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The Minangkabau Empire

Luhak nan Tigo


Provinsi Sumatera Barat




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The history of West Sumatera is mainly the history of the Minangkabau Empire.This empire was founded in the 14th century by a nobleman called Adityawarman (also Adityavarman), born in east Java. and a follower of Tantric Buddhism. He conquered Jambi region, and later the Tanah Datar region in Sumatra to take control of the gold trade. Adityawarman then founded the royal dynasty of Minangkabau in Pagar Uyung (near Batusangkar former Fort Van der Capellen) and presided over the central Sumatra region between 1347 and 1375.

By the 16th century, the time of the next report after the reign of Adityawarman, royal power had been split into three recognized reigning kings. They were the Raja Alam (King of the World), the Raja Adat  (King of Adat), and the Raja Ibadat  (King of Religion), and collectively they were known as the Rajo Tigo Selo (Kings of the Three Seats). [1]

In the mid-16th century, the Aceh Sultanate invaded the Minangkabau coast. It was also around the 16th century that Islam started to be adopted by the Minangkabau. The first contact between the Minangkabau and western nations occurred with the 1529 voyage of Jean Parmentier to Sumatra. The Dutch East India Company first acquired gold at Pariaman in 1651, but later moved south to Padang to avoid interference from the Acehnese occupiers. In 1663 the Dutch agreed to protect and liberate local villages from the Acehnese in return for a trading monopoly, and as a result setup trading posts at Painan and Padang. Until early in the 19th century the Dutch remained content with their coastal trade of gold and produce, and made no attempt to visit the Minangkabau highlands. As a result of conflict in Europe, the British occupied Padang from 1781 to 1784 during the Fourth Anglo-Dutch War, and again from 1795 to 1819 during the Napoleonic Wars.

A civil war started in 1803 with the Padri fundamentalist Islamic group in conflict with the traditional syncretic groups, elite families and Pagaruyung royals. A large part of the Minangkabau royal family were killed by the Padri in 1815. As a result of a treaty with a number of penghulu and representatives of the murdered Minangkabau royal family, Dutch forces made their first attack on a Padri village in April 1821. The first phase of the war ended in 1825 when the Dutch signed an agreement with the Padri leader Tuanku Imam Bonjol to halt hostilities, allowing them to redeploy their forces to fight the Java War. When fighting resumed in 1832, the reinforced Dutch troops were able to more effectively attack the Padri. The main center of resistance was captured in 1837, Tuanku Imam Bonjol was captured and exiled soon after, and by the end of the next year the war was effectively over. In 1849 the State of Minangkabau was abolished by the Dutch government.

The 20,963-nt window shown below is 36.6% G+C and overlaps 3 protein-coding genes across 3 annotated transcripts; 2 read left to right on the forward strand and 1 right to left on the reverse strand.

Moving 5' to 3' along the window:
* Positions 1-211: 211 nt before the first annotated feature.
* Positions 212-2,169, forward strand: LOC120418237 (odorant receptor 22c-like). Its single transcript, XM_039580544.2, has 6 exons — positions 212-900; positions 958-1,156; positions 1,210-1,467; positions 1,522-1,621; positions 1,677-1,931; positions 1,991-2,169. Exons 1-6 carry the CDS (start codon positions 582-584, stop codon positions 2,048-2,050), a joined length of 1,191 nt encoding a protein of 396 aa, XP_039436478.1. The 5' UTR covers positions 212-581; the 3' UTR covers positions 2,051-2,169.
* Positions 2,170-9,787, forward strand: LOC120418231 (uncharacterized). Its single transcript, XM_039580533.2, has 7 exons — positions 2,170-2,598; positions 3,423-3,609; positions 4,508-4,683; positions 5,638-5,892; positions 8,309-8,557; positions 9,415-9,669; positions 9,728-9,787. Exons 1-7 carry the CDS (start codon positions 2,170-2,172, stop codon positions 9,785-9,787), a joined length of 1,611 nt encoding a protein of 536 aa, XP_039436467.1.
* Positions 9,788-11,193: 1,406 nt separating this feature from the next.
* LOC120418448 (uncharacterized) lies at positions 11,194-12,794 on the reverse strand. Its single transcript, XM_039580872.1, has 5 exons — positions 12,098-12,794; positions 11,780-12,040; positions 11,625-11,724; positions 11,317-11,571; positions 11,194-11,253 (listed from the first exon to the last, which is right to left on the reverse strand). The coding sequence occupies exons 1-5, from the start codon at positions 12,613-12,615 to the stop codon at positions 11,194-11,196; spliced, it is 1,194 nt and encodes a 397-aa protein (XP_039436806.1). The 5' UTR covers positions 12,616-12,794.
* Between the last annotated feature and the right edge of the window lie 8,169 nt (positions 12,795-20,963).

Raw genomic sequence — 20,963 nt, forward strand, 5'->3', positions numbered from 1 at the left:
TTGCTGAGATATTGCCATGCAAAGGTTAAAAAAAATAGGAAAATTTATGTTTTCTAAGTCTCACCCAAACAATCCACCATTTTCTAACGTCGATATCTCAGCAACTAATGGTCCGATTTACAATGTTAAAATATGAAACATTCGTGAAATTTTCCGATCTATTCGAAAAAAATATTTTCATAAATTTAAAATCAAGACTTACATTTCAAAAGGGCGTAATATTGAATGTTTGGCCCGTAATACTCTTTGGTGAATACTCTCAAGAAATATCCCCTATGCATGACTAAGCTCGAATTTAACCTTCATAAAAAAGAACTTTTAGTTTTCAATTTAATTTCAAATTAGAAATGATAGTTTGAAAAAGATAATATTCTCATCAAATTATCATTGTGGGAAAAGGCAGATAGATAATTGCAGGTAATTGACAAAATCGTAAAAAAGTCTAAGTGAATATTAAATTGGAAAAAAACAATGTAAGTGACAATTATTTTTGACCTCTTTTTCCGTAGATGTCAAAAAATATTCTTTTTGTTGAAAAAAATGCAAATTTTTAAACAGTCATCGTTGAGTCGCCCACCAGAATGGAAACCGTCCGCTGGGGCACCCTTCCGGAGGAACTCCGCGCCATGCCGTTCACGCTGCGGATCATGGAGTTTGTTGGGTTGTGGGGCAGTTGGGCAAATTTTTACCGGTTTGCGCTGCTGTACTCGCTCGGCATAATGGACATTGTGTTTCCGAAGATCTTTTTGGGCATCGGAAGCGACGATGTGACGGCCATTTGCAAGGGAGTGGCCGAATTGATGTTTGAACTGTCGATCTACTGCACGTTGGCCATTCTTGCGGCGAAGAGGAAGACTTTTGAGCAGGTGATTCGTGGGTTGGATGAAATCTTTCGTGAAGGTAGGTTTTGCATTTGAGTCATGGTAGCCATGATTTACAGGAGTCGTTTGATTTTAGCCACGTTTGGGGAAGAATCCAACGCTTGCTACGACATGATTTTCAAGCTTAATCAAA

During World War II the Minangkabau territories were occupied by the Japanese, and when the Japanese surrendered in August 1945 Indonesia proclaimed independence. Dutch attempts to regain control of the area were ultimately unsuccessful and in 1948 the Minangkabau territories became part of Indonesia in the province of Central Sumatera (Sumatera Tengah). This province was split up in the West-Sumatra, the Riau and the Jambi Residencies which were upgraded into provinces in 1957 when Central Sumatera Province was abolished.


King Commanders of Minangkabau

(Raja Alam Yang di Pertuan Sakti)

Tuanku Sultan Alif Kalipatullah Raja Alam XXV


Tuanku Perkasa Alam Pemangku Raja Alam XXVI


Tuanku Sultan Bagewang II Pemangku Raja Alam XXVII


Tuanku Sultan Arif Badaeunsyah Raja Alam XXVIII


Tuanku Raja Alam Muningsyah Raja Alam XXIX


Tuanku Raja Basusu Ampek Tuanku Raja Alam Muningsyah II Raja Alam XXX


Tuanku Raja Bawang Tuanku Raja Alam Muningsyah III Raja Alam XXXI


Raja Garang Tuanku Sambahyang III Sumpur Kudus Pemangku Raja Alam  XXXII


Tuanku Raja Hitam Tuanku Raja Alam Bagagarsyah Johan Berdaulat





The Minangkabau Empire


Adityavarman Statue

National Museum of Indonesia

From the earliest times of the Minangkabau Empire one would expect a system of tantric-buddhist socio-political symbols. These would have existed of the sun, the moon and the cakra and for the three spheres of authority of a vajra (thunderbolt), a lotus and a conch. Alas, however we only have the statue of Adityavarman to provide us with useful data. Taking the skulls on which he is standing into account he is represented as a kind of (human) Mahakala. Indeed, he is standing on a lotus on which in Tantric Buddhism there usually is a disc representing the (full) moon. Also, we meet the monstruous head (Gorgoneion/Boma) of a chief commander on his belly and a dagger (not a vajra) as a symbol of armed authority in his hand. [2] Altogether however, these data are too few to be able to extrapolate a whole system of socio-political symbols.



Adityavarman statue: skulls, lotus and (hidden) moon


Adityavarman statue: monstruous head and dagger


The same is true for the Muslim Minangkabau Empire. One would expect a sun radiant for the Empire, a crescent for the State (or the Rajo Tigo Selo) and a star for the (non existent) Ruler. An emblem for the Commander or Raja Alam could have been a dagger or a sword.

No such emblems however are preserved or known of in Minangkabau context.



What we have is a flag of Sumatra, probably of the Minangkabau Empire, and consisting of seven stripes red, green, red, white, green red and white. [3] These may have been the colors of the three Raja’s, the red for the Raja Alam, the green for the Raja Adat and the white for the Raja Ibadat.

Also we have the seal of the last Raja Alam. This has the shape of a lotus (!) with the names and titles of Tuanku Raja Hitam Tuanku Raja Alam Bagagarsyah Johan Berdaulat written in the central field.




Minangkabau Royal Seal, 19th century


After the V.O.C. had settled in Padang European heraldry was introduced as well. At first the heraldic symbols of the V.O.C. were used in Padang and later the heraldic symbols of its successors, the British East India Company and the Dutch Government. Only in 1926 a specific coat of arms for the city of Padang was adopted.